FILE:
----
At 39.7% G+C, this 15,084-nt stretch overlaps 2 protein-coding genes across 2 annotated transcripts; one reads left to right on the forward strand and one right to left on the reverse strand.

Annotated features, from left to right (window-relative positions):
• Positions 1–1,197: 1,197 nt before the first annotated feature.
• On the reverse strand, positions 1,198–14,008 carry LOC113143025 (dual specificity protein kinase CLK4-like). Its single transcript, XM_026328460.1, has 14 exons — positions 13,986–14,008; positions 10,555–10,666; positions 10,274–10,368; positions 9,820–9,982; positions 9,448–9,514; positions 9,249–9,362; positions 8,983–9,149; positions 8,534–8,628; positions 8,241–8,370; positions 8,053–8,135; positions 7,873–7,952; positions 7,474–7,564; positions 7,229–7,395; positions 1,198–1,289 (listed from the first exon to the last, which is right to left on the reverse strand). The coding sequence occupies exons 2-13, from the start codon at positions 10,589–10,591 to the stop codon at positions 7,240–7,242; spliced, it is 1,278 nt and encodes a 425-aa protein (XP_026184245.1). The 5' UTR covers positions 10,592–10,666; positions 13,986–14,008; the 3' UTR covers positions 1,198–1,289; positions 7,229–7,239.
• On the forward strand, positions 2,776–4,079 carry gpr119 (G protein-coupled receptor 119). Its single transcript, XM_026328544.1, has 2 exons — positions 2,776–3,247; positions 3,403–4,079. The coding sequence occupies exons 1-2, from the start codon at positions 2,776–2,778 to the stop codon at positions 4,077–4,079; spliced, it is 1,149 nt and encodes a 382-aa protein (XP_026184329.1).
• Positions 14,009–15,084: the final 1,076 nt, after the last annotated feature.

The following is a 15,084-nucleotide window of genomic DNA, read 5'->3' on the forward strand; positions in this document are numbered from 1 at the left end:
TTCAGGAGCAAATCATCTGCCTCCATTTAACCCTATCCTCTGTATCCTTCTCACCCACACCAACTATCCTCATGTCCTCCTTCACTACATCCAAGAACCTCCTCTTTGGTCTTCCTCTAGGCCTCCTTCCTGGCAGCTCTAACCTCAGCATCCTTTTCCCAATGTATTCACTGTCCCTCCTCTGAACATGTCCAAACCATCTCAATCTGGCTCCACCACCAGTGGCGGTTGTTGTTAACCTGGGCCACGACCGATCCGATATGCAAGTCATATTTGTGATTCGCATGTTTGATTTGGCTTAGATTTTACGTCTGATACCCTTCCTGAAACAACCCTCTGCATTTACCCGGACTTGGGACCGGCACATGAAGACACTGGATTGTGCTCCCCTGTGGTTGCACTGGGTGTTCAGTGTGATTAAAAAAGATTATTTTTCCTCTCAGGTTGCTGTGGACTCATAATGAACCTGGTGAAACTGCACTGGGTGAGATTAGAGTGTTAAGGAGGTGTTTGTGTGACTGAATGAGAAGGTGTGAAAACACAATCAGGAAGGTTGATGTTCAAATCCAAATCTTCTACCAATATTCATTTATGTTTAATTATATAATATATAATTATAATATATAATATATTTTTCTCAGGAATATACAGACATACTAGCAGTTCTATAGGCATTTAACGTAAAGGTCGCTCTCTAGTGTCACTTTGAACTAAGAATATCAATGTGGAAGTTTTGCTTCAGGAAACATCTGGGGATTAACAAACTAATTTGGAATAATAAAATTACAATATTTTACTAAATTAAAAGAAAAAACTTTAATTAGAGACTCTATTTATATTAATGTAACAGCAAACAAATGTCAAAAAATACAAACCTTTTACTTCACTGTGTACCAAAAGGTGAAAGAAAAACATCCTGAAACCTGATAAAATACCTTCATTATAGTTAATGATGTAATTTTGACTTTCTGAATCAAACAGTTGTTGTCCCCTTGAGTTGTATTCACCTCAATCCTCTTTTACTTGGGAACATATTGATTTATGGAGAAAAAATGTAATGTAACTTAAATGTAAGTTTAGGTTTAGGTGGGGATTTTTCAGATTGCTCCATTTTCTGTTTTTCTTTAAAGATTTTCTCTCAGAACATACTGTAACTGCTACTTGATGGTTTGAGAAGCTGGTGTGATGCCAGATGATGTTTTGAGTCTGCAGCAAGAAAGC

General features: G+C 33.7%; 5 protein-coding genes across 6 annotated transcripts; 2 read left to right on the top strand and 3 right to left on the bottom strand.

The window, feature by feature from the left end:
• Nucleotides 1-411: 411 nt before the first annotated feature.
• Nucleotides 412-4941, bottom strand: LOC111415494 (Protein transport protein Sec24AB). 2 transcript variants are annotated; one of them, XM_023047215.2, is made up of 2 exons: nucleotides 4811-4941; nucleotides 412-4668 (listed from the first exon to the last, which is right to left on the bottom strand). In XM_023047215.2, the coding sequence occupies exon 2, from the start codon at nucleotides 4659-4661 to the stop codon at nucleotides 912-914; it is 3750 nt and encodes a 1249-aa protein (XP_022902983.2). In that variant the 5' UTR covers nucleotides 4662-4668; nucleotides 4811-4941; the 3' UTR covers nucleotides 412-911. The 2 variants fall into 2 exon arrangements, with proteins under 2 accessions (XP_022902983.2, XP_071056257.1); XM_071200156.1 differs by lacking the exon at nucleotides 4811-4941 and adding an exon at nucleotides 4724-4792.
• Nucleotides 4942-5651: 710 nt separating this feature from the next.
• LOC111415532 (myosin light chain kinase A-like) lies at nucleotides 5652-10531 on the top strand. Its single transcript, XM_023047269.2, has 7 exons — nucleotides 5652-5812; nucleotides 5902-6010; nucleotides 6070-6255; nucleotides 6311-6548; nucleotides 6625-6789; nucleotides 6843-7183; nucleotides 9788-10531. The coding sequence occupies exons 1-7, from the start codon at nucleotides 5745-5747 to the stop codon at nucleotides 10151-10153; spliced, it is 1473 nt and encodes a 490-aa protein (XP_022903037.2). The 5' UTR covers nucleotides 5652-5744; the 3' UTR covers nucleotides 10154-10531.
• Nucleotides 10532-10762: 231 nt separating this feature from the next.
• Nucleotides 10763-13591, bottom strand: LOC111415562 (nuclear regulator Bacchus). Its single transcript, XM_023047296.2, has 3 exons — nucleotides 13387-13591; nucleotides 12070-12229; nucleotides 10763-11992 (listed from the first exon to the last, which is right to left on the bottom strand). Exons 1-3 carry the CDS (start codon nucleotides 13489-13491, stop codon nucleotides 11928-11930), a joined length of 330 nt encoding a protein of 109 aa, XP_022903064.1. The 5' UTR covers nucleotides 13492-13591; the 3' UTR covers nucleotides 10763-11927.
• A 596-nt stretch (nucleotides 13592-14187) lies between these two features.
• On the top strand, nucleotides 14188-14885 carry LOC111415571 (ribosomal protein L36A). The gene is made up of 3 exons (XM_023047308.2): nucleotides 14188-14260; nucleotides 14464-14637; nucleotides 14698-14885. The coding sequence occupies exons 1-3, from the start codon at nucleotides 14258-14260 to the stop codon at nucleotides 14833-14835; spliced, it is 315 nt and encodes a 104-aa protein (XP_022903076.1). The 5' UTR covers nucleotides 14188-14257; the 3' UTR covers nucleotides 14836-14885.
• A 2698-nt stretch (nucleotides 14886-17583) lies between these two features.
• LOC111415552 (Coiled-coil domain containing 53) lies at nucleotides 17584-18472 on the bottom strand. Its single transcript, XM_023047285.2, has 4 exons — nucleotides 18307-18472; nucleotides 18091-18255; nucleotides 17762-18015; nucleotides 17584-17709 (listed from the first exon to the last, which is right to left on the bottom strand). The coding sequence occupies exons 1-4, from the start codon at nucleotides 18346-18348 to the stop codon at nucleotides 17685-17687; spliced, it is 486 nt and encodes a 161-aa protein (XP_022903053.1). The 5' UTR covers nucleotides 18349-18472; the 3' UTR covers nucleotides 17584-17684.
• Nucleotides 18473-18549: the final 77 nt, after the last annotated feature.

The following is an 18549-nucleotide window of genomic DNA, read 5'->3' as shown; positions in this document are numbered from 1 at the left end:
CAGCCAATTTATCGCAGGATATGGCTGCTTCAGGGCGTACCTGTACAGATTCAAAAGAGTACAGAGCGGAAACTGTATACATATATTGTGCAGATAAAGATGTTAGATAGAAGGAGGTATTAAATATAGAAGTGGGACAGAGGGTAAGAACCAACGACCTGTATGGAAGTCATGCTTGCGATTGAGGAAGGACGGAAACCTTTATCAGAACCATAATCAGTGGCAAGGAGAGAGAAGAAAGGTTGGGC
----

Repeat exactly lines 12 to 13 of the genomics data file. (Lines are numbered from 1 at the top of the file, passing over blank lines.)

• Nucleotides 412-4941, bottom strand: LOC111415494 (Protein transport protein Sec24AB). 2 transcript variants are annotated; one of them, XM_023047215.2, is made up of 2 exons: nucleotides 4811-4941; nucleotides 412-4668 (listed from the first exon to the last, which is right to left on the bottom strand). In XM_023047215.2, the coding sequence occupies exon 2, from the start codon at nucleotides 4659-4661 to the stop codon at nucleotides 912-914; it is 3750 nt and encodes a 1249-aa protein (XP_022902983.2). In that variant the 5' UTR covers nucleotides 4662-4668; nucleotides 4811-4941; the 3' UTR covers nucleotides 412-911. The 2 variants fall into 2 exon arrangements, with proteins under 2 accessions (XP_022902983.2, XP_071056257.1); XM_071200156.1 differs by lacking the exon at nucleotides 4811-4941 and adding an exon at nucleotides 4724-4792.
• Nucleotides 4942-5651: 710 nt separating this feature from the next.